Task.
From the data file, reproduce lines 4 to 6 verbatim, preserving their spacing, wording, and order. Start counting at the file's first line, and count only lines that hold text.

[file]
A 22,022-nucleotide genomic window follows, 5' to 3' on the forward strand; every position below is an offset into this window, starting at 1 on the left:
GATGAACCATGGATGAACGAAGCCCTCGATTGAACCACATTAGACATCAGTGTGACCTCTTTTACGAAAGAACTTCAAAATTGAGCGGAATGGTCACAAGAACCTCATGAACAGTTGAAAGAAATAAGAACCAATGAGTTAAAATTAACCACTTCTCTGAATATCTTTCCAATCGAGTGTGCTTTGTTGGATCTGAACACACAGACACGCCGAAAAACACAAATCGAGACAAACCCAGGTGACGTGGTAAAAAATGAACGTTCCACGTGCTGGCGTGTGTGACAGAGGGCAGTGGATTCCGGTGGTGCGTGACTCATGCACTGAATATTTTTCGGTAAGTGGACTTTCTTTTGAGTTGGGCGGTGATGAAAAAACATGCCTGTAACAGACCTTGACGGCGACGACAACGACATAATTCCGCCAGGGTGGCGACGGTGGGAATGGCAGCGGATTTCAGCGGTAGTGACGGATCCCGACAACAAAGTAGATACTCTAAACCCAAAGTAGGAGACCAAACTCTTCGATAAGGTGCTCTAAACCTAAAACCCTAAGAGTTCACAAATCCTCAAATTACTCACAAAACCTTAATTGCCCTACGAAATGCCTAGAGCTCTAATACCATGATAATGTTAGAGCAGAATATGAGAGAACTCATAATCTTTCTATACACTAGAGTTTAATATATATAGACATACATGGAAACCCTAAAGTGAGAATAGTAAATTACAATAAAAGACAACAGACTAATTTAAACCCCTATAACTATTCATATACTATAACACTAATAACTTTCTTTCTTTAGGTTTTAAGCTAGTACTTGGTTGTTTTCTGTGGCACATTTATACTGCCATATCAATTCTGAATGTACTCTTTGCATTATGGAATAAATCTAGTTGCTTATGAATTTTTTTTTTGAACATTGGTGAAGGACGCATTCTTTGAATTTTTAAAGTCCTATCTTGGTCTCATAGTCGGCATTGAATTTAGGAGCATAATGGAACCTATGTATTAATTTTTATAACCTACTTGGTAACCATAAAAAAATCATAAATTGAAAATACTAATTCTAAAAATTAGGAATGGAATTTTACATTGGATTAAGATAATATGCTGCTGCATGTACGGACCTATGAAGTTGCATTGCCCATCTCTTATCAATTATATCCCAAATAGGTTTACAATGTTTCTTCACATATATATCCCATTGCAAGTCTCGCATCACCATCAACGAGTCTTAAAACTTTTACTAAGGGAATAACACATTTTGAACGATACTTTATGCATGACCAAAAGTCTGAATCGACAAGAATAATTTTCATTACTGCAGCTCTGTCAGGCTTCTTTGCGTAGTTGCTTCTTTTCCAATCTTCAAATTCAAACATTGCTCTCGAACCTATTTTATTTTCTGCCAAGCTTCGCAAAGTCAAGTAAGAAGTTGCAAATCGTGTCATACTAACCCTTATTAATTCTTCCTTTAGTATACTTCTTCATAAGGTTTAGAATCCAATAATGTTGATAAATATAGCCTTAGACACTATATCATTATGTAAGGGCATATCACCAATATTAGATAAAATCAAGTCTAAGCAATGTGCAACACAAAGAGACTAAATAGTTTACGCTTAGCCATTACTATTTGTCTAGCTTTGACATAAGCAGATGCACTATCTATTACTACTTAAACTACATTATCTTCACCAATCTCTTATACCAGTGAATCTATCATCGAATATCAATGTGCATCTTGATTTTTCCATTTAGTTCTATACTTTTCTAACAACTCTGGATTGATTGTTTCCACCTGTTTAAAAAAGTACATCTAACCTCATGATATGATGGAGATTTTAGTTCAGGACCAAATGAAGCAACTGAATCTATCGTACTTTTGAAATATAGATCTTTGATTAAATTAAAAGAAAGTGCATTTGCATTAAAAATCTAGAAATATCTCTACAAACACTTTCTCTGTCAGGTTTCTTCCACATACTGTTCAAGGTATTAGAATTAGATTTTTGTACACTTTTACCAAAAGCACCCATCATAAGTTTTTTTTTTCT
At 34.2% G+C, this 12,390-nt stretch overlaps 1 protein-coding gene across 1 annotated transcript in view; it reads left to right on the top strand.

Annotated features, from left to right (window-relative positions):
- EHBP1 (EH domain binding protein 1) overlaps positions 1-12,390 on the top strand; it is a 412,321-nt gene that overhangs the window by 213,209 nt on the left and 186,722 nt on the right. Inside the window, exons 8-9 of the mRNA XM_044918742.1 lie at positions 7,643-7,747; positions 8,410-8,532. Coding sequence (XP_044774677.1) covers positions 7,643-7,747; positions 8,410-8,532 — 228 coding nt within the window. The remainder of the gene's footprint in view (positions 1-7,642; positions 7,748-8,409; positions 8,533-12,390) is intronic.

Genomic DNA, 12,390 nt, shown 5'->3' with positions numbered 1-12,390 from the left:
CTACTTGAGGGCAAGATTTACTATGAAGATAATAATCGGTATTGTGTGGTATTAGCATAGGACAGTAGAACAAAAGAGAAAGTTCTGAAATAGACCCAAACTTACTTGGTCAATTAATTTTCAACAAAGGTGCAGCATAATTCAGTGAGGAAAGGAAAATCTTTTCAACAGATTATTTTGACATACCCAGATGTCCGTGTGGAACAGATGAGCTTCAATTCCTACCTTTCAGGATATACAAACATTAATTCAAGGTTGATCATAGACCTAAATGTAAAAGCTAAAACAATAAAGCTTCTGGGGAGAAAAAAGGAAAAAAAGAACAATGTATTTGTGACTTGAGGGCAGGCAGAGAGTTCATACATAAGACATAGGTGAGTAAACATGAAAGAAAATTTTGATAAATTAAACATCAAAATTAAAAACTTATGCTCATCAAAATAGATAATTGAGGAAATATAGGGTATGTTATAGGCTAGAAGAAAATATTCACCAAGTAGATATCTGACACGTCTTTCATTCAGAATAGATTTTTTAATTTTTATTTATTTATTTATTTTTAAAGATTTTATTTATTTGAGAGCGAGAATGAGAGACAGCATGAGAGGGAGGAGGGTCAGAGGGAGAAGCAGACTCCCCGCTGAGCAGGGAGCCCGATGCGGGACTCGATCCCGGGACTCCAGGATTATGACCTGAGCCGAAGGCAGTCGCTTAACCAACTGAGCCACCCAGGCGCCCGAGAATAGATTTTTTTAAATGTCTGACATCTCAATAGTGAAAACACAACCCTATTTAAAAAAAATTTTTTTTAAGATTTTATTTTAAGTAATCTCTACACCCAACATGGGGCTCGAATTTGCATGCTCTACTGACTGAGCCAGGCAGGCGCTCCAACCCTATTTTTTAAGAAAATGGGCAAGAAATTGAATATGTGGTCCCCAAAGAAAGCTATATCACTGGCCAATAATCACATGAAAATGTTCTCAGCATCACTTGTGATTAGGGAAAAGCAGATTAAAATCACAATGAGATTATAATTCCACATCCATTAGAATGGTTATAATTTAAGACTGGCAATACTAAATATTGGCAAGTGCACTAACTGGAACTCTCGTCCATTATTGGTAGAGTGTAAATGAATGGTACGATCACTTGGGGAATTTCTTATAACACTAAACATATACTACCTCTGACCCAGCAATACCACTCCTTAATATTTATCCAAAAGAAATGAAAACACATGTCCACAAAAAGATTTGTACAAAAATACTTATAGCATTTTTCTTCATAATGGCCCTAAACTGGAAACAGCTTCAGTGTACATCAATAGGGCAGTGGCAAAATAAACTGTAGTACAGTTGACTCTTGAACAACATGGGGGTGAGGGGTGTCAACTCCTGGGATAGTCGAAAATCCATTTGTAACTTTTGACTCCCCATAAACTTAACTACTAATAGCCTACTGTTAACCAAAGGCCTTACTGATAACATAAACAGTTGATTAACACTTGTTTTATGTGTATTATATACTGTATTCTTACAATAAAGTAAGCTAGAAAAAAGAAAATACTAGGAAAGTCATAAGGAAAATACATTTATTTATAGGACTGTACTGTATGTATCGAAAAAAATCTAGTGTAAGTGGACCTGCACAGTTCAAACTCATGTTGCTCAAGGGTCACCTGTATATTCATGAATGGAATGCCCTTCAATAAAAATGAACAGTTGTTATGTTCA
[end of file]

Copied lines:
Annotated features, from left to right (window-relative positions):
- EHBP1 (EH domain binding protein 1) overlaps positions 1-12,390 on the top strand; it is a 412,321-nt gene that overhangs the window by 213,209 nt on the left and 186,722 nt on the right. Inside the window, exons 8-9 of the mRNA XM_044918742.1 lie at positions 7,643-7,747; positions 8,410-8,532. Coding sequence (XP_044774677.1) covers positions 7,643-7,747; positions 8,410-8,532 — 228 coding nt within the window. The remainder of the gene's footprint in view (positions 1-7,642; positions 7,748-8,409; positions 8,533-12,390) is intronic.

Genomic DNA, 12,390 nt, shown 5'->3' with positions numbered 1-12,390 from the left: